The Portuguese man o’ war, (Physalia physalis) is often called a jellyfish, but is actually a species of siphonophore, a group of animals that are closely related to jellyfish. A siphonophore is unusual in that it is comprised of a colony of specialized, genetically identical individuals called zooids — clones — with various forms and functions, all working together as one. Each of the four specialized parts of a man o’ war is responsible for a specific task, such as floating, capturing prey, feeding, and reproduction. Found mostly in tropical and subtropical seas, men o' war are propelled by winds and ocean currents alone, and sometimes float in legions of 1,000 or more! 
Resembling an 18th-century Portuguese warship under full sail, the man o’ war is recognized by its balloon-like float, which may be blue, violet, or pink and rises up to six inches above the waterline. Lurking below the float are long strands of tentacles and polyps that grow to an average of 30 feet and may extend by as much as 100 feet. The tentacles contain stinging nematocysts, microscopic capsules loaded with coiled, barbed tubes that deliver venom capable of paralyzing and killing small fish and crustaceans. While the man o’ war’s sting is rarely deadly to people, it packs a painful punch and causes welts on exposed skin.
Beachcombers be warned: The stalwart man o’ war may still sting you even weeks after having washed ashore. 
This guy got a mild dose -- OUCH!


On the other end of the key is a climb that takes you to the abandoned railroad bridge and the great views available from its elevation. Turns out the UV filter fell off my lens on the walk up and by happy chance was found by a couple who recognized what it was and went looking for someone with a long lens camera -- that would be me standing on the side of the bridge rail. Nice folks from Connecticut. They asked me to use their iPhone to get some pictures of the two of them. I kept pressing the wrong white button but finally figured it out.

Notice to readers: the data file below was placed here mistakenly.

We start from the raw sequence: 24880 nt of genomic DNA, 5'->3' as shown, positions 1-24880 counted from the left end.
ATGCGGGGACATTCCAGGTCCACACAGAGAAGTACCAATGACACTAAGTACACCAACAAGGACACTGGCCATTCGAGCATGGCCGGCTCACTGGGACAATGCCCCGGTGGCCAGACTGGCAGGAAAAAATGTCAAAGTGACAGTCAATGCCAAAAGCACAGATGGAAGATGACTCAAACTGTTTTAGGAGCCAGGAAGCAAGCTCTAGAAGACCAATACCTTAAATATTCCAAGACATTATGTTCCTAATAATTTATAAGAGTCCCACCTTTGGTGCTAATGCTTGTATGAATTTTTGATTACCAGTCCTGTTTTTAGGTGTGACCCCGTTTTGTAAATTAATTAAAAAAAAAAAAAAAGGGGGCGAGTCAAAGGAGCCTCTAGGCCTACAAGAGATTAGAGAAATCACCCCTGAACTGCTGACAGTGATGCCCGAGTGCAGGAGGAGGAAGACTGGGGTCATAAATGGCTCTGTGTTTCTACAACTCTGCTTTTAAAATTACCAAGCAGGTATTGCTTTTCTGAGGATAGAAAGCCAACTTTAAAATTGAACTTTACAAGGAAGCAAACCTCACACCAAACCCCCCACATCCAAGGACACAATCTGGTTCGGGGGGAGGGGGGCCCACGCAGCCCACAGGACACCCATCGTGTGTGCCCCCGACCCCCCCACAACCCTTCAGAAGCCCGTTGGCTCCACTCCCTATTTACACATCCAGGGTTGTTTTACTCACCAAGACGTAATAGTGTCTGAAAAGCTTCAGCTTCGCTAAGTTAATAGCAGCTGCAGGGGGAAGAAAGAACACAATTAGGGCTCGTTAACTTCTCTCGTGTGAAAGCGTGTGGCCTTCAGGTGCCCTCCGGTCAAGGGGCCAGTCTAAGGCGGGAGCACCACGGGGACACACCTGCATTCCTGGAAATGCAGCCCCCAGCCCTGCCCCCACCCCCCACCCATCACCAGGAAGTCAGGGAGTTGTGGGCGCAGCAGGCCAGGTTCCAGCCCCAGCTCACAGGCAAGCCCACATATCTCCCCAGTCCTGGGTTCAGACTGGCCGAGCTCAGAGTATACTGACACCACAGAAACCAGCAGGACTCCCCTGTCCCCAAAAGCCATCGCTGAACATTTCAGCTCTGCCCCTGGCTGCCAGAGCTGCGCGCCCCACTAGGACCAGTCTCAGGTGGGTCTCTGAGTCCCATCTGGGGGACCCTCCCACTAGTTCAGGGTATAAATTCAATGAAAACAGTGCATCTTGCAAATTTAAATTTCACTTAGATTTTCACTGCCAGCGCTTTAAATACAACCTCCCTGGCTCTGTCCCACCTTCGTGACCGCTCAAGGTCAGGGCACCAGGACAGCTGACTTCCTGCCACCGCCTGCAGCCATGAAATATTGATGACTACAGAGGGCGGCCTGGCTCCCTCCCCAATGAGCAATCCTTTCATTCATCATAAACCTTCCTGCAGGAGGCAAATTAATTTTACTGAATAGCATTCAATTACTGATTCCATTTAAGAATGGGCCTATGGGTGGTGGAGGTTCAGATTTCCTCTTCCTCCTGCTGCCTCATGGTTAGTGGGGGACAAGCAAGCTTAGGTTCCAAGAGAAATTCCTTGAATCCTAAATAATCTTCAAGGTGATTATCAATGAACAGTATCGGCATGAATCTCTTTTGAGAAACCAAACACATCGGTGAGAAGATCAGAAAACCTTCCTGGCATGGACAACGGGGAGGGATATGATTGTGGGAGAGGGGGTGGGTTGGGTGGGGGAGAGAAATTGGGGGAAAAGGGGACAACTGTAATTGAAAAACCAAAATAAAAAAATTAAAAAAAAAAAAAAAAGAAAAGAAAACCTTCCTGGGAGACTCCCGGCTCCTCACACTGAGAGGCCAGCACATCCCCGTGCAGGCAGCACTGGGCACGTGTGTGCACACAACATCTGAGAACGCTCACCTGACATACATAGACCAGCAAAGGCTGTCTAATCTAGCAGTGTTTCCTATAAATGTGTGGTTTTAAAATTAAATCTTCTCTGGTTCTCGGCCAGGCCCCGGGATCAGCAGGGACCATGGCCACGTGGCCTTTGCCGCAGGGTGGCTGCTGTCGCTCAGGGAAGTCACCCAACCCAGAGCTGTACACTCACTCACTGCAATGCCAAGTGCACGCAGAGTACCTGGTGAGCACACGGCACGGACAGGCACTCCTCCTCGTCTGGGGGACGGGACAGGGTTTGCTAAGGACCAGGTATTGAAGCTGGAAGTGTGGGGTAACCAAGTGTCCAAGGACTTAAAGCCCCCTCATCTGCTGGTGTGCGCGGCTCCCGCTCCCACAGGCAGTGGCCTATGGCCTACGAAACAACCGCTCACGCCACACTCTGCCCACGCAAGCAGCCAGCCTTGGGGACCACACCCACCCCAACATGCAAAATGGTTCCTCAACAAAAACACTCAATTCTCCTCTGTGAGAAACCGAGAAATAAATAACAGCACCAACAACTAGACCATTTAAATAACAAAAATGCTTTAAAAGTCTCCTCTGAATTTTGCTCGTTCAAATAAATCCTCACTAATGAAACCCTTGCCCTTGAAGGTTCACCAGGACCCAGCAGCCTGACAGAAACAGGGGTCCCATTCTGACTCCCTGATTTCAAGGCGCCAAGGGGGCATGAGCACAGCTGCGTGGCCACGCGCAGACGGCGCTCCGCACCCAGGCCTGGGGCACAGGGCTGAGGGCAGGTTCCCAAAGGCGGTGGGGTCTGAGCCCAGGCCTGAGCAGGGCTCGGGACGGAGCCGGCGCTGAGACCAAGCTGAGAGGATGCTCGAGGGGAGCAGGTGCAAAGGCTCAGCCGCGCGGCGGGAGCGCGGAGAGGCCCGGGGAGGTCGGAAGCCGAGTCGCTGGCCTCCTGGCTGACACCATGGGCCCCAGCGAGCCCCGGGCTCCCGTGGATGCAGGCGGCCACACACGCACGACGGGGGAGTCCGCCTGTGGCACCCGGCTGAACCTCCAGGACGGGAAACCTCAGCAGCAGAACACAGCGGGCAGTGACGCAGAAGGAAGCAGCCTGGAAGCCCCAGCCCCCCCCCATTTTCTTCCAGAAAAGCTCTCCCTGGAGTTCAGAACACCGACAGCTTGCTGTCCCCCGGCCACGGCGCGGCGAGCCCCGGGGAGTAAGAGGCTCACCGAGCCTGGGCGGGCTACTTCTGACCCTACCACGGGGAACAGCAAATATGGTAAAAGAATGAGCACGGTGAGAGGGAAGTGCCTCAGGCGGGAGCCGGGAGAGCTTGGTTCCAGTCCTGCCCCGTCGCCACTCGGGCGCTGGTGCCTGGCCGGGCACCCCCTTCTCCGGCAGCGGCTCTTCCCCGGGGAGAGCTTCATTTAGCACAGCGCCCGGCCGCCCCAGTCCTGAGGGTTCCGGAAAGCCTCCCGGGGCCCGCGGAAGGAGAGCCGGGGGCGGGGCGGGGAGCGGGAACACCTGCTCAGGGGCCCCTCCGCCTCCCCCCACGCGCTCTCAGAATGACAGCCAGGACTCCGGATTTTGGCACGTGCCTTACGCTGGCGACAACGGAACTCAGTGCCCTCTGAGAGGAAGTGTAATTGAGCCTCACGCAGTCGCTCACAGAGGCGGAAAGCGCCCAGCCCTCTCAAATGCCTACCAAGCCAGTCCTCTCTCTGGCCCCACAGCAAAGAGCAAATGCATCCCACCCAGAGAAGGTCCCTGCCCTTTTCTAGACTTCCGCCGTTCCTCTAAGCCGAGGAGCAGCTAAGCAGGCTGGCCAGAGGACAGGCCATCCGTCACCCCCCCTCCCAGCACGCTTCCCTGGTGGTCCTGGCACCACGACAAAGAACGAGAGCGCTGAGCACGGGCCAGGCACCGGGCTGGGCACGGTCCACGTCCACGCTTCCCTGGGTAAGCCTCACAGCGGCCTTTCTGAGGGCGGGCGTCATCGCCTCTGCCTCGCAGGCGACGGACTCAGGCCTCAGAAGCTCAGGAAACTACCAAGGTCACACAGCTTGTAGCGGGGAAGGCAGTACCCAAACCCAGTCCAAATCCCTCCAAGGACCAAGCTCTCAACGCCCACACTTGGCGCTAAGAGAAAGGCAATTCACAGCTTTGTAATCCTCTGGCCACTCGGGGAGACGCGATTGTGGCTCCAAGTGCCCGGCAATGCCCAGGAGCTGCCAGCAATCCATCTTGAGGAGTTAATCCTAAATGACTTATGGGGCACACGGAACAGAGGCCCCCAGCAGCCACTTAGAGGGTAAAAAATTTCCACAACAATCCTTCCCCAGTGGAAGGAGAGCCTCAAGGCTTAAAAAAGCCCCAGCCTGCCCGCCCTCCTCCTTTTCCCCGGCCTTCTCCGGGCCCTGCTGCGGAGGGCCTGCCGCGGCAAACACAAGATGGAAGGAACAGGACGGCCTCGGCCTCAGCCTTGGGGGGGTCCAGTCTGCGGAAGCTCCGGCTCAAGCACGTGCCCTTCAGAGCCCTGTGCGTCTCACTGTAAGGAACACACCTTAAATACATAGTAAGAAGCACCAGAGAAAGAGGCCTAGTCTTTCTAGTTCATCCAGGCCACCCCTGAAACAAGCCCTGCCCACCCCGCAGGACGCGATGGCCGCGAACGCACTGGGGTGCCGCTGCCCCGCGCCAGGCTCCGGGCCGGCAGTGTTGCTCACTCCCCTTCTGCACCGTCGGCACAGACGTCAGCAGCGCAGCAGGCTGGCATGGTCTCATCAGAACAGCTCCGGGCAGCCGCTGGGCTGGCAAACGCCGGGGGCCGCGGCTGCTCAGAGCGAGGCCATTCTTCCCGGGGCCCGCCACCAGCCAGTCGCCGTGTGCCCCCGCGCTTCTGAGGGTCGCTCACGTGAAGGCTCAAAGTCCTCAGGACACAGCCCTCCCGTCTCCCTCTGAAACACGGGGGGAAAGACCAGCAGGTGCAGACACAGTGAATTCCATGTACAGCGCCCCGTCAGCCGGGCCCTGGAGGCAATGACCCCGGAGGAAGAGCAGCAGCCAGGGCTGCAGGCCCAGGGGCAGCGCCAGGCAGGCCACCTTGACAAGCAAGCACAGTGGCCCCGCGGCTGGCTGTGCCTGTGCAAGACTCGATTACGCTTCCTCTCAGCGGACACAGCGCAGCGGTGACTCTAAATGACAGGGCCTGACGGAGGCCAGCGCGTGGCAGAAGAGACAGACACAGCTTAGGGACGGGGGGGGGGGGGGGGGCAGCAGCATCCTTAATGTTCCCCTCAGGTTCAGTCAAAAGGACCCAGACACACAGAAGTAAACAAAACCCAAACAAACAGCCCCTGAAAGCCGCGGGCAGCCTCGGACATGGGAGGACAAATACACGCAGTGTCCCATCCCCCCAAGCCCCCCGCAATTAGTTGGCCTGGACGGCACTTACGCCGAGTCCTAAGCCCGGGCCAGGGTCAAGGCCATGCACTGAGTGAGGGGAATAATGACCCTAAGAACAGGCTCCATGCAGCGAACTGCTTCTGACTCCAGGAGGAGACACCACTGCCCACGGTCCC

A selection of photos from the day follows, as does a Park Service note detailing the history of Bahia Honda Key.




 Another plant to avoid. Lots of this on the island.

Then there's the Silver Palm -- it is an endangered palm and more of them are on Bahia Honda than anywhere else. I learned that a growth of palms is called a "hammock." Also learned that the coconut palm that is seen everywhere is the Keys and southern Florida is considered an invasive species, not indigenous to the area.



There are many stories of how the coconut palm arrived here. Here's one:
The wreck of the Spanish brigatine Providencia spilled 20,000 Coconuts harvested from Trinidad on the beach at present day Palm Beach on Jan. 9,1878. It was a 175 ton square rigged brig bound from Havana to Cadiz,Spain. Interestingly, all accounts suggest the weather was perfect and that the Captain and crew intentionally wrecked to collect insurance proceeds.
Beyond the Coconuts, legend has it that the ship was well provisioned with wine and other liquors. A beach party between the ragged settlers and the crew lasted two weeks.
After the party, the settlers planted these Coconuts throughout the island. The pioneers first decided to incorporate under the name of Palm City because of the incredible number of flourishing Coconuts. They found that name to already be taken so they went with their second choice, Palm Beach.
Sometime before 1893,Henry Flagler became enamored with the Island and it's multitude of Coconut palms. He began buying land and extending the railroad. But for the Coconuts, it is likely the Breaker's and other properties would not have been built by Flagler.
Is the Coconut native to Florida? When does anything become native to any place? It is certainly "naturalized".
Bill has been harvesting the coconuts on the trees in our front and back yard. He uses the coconut milk to reconstitute his orange juice and to mix with his lemonade. Then, if it is a young coconut, he eats the meat with a spoon.


We enjoyed our day and hope you enjoyed this post.



Here is the note from the Florida State Park Service that gives you an overview of the history of this park.

Bahia Honda Key's deep natural bay has long been a harbor for passing sailors. The island's name, Spanish for "deep bay," began showing up on Spanish nautical charts hundreds of years ago.